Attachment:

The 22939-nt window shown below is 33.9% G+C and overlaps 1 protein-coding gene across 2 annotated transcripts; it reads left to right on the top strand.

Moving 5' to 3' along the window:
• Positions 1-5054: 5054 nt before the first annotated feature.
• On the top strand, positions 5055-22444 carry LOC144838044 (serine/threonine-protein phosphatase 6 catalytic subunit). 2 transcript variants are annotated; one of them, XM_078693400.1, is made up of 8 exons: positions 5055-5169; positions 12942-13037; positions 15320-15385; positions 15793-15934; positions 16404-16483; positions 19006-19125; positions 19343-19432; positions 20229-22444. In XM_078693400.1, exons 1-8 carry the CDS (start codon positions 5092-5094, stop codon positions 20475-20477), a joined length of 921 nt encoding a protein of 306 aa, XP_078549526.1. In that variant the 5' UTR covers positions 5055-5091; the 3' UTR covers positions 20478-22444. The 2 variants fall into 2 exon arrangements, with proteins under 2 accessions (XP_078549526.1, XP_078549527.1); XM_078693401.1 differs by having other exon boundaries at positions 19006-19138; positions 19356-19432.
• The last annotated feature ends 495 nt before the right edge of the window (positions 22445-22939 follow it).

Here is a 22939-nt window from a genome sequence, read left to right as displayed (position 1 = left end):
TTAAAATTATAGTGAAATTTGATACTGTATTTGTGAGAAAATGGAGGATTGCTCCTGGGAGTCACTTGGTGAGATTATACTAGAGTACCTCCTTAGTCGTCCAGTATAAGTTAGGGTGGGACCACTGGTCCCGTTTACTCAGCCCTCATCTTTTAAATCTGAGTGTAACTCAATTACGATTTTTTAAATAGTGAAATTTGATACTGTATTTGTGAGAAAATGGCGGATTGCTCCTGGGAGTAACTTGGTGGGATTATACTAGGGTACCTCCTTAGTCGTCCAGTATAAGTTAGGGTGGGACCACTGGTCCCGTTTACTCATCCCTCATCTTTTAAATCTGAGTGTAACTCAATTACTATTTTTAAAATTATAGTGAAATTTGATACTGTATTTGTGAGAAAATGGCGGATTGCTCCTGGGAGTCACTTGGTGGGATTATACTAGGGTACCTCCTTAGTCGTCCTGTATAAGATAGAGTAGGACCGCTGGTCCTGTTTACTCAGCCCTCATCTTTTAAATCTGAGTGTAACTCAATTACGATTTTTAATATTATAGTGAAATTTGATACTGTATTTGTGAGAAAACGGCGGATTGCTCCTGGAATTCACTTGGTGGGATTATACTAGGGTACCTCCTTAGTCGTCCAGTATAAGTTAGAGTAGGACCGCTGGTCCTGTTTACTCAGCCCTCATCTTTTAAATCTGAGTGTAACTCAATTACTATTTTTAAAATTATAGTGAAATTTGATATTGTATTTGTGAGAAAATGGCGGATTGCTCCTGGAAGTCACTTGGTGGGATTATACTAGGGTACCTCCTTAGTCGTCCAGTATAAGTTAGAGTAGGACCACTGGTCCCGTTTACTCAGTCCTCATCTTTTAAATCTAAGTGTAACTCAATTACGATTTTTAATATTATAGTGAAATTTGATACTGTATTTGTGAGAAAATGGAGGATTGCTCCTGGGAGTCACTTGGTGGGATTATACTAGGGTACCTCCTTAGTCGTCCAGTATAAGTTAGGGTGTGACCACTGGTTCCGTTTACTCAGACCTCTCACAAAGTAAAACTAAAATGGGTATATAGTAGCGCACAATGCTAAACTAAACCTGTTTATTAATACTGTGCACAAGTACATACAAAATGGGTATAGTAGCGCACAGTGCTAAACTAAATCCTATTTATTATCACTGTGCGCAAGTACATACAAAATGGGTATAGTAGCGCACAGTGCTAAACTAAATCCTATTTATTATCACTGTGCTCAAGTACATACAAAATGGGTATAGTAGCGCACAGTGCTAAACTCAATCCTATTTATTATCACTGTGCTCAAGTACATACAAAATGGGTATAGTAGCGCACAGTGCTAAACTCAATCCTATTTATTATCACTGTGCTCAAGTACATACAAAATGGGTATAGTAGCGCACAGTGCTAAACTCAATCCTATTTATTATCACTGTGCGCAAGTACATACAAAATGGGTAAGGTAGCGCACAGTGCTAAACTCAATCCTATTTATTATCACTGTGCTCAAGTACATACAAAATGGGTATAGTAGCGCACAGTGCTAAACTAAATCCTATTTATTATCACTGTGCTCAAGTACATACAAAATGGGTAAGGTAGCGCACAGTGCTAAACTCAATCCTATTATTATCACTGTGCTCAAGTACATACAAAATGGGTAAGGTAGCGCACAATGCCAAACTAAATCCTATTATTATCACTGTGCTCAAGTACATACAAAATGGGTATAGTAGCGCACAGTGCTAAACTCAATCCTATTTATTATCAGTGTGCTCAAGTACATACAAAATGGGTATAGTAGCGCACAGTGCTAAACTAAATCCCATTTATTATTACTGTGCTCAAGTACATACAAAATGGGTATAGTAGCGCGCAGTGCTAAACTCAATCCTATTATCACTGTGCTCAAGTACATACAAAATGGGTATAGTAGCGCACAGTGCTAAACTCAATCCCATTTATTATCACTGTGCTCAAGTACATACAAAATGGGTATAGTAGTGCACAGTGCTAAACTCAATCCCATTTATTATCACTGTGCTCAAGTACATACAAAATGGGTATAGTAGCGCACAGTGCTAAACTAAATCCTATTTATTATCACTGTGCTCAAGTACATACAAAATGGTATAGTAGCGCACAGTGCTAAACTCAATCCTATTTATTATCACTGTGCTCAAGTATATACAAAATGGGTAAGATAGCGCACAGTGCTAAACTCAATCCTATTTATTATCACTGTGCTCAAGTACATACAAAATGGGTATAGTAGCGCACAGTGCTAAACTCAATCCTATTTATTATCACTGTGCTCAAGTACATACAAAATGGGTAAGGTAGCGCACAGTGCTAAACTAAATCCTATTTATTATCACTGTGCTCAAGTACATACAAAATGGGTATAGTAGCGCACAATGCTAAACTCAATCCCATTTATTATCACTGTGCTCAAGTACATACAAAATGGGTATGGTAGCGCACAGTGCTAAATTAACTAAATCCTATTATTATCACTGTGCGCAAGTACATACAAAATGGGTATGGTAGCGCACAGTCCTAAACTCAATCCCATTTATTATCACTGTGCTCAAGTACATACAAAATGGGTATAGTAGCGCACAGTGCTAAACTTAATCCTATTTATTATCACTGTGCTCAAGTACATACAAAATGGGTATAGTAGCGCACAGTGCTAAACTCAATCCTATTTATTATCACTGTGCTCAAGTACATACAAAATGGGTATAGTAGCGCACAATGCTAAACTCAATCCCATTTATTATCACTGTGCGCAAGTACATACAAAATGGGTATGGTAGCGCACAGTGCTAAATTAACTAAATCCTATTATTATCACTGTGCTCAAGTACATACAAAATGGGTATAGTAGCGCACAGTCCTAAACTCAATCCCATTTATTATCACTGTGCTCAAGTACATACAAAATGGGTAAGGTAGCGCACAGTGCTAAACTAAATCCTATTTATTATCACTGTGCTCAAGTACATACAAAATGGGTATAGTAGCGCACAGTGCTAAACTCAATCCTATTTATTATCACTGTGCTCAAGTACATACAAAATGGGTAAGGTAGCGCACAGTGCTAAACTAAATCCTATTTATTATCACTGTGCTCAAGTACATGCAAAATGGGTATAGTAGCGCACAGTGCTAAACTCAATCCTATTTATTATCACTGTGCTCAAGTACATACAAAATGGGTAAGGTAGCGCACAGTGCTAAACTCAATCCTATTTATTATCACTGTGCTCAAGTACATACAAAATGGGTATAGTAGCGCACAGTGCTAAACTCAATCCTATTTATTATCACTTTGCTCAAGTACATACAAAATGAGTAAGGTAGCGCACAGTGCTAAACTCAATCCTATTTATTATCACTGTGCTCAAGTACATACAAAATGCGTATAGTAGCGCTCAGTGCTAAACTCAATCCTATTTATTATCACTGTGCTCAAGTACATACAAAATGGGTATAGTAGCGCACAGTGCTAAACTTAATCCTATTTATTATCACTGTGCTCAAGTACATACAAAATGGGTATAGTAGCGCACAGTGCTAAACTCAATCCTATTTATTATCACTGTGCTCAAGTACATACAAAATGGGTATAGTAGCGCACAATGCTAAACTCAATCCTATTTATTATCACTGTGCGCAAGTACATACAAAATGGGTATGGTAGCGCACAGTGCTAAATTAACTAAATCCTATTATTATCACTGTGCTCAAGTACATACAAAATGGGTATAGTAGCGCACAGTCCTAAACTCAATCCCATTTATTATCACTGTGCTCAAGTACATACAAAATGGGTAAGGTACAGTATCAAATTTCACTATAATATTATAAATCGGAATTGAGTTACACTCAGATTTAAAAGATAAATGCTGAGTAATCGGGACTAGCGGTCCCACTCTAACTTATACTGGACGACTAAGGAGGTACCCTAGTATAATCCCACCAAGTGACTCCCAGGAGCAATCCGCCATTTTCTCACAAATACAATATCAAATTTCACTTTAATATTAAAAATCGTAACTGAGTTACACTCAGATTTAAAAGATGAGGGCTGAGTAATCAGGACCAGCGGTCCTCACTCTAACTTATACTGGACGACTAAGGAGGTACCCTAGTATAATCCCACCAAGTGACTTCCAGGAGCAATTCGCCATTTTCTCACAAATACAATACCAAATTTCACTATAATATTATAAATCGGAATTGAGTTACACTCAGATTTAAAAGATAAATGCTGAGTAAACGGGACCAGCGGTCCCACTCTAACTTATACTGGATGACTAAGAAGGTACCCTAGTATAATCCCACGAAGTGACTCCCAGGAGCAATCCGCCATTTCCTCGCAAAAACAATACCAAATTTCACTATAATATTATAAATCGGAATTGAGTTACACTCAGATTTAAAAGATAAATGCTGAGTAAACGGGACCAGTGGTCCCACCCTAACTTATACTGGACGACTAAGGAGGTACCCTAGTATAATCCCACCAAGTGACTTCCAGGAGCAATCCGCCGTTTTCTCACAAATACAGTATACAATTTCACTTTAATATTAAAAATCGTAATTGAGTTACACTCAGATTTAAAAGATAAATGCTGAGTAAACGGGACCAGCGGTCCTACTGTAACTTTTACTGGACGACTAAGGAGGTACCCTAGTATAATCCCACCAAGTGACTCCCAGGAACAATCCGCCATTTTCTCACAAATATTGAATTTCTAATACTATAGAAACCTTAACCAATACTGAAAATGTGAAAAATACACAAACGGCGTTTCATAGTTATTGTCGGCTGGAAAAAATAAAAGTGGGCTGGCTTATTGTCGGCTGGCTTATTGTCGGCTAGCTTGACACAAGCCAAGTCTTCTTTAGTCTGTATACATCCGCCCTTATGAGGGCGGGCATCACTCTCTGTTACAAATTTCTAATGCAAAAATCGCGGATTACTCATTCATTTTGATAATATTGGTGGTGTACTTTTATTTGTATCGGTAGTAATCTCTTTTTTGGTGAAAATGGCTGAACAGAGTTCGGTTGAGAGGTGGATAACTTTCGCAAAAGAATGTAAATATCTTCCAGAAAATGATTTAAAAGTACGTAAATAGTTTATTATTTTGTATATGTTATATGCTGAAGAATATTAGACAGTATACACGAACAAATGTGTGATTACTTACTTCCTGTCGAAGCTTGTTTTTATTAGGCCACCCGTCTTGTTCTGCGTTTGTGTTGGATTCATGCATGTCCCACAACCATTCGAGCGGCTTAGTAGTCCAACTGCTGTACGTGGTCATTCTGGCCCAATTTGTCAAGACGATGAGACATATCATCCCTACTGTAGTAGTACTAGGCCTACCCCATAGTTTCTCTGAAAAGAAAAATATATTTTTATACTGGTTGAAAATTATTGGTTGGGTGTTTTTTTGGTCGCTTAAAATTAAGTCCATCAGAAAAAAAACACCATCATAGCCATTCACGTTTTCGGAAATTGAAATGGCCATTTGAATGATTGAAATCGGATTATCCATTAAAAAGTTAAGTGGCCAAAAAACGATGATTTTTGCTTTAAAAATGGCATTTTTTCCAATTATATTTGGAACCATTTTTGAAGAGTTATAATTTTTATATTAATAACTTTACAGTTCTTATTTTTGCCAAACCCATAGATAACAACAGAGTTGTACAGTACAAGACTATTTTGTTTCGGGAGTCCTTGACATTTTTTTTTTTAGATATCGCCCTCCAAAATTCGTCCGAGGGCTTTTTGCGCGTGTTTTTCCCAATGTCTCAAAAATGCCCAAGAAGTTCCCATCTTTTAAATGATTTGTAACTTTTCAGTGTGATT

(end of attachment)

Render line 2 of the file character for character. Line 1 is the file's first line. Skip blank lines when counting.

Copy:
Moving 5' to 3' along the window: